Caspar David Friedrich (German, 1774–1840). Woman at the Window, 1822. Staatliche Museen zu Berlin, Alte NationalgalerieApril 5-July 4, 2011 Press Preview: Monday, March 28, 10 a.m.-noon New York, N.Y. - During the Romantic era, the open window appeared either as the sole subject or the main feature in many pictures of interiors that were filled with a poetic play of light and perceptible silence. Rooms with a View: The Open Window in the 19th Century, at The Metropolitan Museum of Art from April 5, through July 4, 2011, is the first exhibition to focus on this motif as captured by German, Danish, French, and Russian artists around 1810-1820. It will feature 31 oil paintings and 26 works on paper, and will consist mostly of generous loans from museums in Germany, Denmark, France, Austria, Switzerland, and the United States.  The exhibition is made possible by the Anna-Maria and Stephen Kellen Foundation and The Isaacson-Draper Foundation. In 1805-1806, the important German Romantic artist Caspar David Friedrich (1775-1840) created two sepia drawings of the views outside the window of his studio in Dresden that became greatly influential. In Friedrich's treatment of the open window, the Romantics recognized a potent symbol for the threshold experience of being caught between the interior and the outside world. The motif's juxtaposition of the very close and the far away became a metaphor for unfulfilled longing, a sentiment first expressed by the Romantic poet Novalis (Friedrich von Hardenberg, 1772-1802), who wrote: "Everything at a distance turns into poetry: distant mountains, distant people, distant events: all becomes Romantic." Like Friedrich, other Romantic artists were drawn to the view from the window for its symbolic power, and not simply for the beauty of the landscape itself. For them, the rectangular or square shape of the canvas echoed perfectly the window as a view of the world. Rooms with a View will feature the two seminal Friedrich images-to be shown for the first time in this country-as well as works by the many artists of the period who were influenced by him, including Carl Gustav Carus, Johan Christian Dahl, Georg Friedrich Kersting, Adolph Menzel, and Léon Cogniet, among others. The works will be shown in distinct groupings: austere hushed rooms with contemplative figures reading, sewing, or writing; studios with artists at work; and windows as sole motif. The intangible mood in these pictures is ineffable and can shift between early Romantic severity and Biedermeier coziness. Rooms with a View is organized by Sabine Rewald, Jacques and Natasha Gelman Curator in the Department of Nineteenth-Century, Modern, and Contemporary Art at the Metropolitan Museum. The exhibition will be accompanied by a catalogue written by Sabine Rewald and published by The Metropolitan Museum of Art. It will be on sale in the Museum's book shops. The catalogue is made possible by the Anna-Maria and Stephen Kellen Foundation. An audio tour, part of the Museum's Audio Guide Program, will be available for rental ($7, $6 for Members, $5 for children under 12). The Audio Guide is sponsored by Bloomberg. A variety of educational programs accompany the exhibition including gallery talks, Drop-in Drawing sessions, and a Sunday at the Met lecture program followed by a musical presentation on May 22. The exhibition and its related programs are featured on the Museum's website at www.metmuseum.org.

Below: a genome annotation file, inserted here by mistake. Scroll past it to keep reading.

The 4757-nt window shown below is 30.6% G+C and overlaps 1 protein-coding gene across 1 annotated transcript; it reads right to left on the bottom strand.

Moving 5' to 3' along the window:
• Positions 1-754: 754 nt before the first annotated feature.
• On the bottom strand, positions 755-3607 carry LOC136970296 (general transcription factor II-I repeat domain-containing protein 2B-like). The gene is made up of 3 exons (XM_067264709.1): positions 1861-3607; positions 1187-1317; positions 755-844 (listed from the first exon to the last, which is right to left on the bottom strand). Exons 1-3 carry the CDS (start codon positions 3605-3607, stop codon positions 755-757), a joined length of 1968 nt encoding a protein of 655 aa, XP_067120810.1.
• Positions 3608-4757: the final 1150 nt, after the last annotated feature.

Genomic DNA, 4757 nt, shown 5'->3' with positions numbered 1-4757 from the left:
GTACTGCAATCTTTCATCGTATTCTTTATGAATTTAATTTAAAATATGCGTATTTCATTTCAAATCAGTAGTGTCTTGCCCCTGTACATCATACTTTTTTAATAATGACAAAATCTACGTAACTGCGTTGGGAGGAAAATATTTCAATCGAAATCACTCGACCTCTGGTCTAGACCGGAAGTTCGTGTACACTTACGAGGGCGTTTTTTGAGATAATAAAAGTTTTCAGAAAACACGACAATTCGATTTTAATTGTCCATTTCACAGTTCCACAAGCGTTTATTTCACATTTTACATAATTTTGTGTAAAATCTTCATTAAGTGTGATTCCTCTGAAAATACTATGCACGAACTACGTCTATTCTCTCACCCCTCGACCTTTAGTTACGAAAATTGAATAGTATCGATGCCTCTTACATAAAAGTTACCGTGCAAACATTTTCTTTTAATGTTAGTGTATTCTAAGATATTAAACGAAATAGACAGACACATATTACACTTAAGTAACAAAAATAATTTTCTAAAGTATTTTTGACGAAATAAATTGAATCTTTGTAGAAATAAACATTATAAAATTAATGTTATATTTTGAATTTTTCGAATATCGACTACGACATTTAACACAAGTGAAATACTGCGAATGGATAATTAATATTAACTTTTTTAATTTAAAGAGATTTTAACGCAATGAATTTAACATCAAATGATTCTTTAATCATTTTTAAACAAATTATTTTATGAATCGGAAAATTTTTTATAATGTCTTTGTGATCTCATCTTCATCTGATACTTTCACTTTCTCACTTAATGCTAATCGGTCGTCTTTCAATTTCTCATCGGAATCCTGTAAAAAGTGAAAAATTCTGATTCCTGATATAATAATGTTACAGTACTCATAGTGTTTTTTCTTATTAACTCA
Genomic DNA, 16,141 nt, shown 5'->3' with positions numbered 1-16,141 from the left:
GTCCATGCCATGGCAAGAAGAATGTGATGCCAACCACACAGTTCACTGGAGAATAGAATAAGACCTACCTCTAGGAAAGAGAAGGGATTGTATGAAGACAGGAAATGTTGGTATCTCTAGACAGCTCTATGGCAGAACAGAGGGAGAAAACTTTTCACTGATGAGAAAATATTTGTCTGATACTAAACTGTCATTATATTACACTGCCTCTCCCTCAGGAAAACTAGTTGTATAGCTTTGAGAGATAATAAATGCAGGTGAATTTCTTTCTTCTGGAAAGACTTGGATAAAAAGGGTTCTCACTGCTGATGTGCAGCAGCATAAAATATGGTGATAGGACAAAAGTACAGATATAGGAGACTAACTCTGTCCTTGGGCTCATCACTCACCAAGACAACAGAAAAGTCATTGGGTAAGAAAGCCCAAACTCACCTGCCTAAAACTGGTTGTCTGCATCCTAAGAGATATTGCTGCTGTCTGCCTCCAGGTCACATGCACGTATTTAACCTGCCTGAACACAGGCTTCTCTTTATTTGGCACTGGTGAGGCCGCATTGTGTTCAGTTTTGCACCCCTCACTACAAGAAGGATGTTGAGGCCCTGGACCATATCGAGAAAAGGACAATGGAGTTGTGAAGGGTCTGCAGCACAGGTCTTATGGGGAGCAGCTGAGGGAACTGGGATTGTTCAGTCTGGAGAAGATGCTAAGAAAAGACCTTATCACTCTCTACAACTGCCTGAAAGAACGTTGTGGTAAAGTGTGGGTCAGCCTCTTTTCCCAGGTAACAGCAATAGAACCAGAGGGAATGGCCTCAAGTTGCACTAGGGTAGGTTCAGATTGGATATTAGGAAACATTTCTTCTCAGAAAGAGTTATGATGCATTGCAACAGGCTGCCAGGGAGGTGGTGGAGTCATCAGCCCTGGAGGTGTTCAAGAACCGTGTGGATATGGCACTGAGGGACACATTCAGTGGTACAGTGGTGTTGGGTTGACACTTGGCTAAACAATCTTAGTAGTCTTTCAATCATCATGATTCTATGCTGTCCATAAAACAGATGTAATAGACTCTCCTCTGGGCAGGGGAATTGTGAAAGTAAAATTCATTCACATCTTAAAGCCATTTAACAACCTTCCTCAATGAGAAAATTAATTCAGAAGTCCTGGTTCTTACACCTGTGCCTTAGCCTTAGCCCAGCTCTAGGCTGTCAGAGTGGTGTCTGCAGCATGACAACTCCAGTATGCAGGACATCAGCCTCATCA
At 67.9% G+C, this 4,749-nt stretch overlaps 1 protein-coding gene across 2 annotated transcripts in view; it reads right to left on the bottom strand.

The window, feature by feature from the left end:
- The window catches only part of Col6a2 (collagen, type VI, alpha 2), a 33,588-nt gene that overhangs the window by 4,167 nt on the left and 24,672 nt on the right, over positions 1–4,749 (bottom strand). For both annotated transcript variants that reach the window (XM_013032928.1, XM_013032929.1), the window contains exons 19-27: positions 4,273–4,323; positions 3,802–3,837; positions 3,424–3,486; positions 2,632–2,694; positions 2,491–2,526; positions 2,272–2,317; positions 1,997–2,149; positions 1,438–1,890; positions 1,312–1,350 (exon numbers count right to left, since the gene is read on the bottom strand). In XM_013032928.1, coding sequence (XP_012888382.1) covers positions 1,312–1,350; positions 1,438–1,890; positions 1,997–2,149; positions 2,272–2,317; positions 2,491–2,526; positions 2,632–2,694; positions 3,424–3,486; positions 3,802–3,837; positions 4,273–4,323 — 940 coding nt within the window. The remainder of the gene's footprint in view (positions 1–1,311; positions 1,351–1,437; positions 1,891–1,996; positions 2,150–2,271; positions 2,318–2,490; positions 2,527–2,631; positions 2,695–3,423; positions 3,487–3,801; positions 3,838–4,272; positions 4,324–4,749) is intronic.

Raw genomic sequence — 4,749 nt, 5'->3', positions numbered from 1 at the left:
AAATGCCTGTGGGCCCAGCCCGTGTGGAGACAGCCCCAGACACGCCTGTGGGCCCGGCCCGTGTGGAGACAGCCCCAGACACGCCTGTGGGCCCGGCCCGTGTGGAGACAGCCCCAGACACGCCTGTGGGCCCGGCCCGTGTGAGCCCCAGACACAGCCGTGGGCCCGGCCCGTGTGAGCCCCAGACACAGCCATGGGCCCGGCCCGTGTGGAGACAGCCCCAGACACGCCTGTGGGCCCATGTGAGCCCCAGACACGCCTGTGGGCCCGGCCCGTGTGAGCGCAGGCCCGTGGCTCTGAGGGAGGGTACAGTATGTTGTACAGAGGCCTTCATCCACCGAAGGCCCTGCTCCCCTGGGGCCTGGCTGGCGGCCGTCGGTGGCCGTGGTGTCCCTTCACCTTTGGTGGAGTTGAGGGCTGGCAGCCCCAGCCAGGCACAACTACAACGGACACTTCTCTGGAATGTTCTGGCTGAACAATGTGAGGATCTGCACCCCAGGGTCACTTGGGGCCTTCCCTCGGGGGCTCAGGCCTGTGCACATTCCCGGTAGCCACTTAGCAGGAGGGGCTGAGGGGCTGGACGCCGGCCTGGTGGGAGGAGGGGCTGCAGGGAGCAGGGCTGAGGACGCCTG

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Contact: Elyse Topalian, Mary Flanagan (212) 570-3951 fax (212) 472-2764 communications@metmuseum.org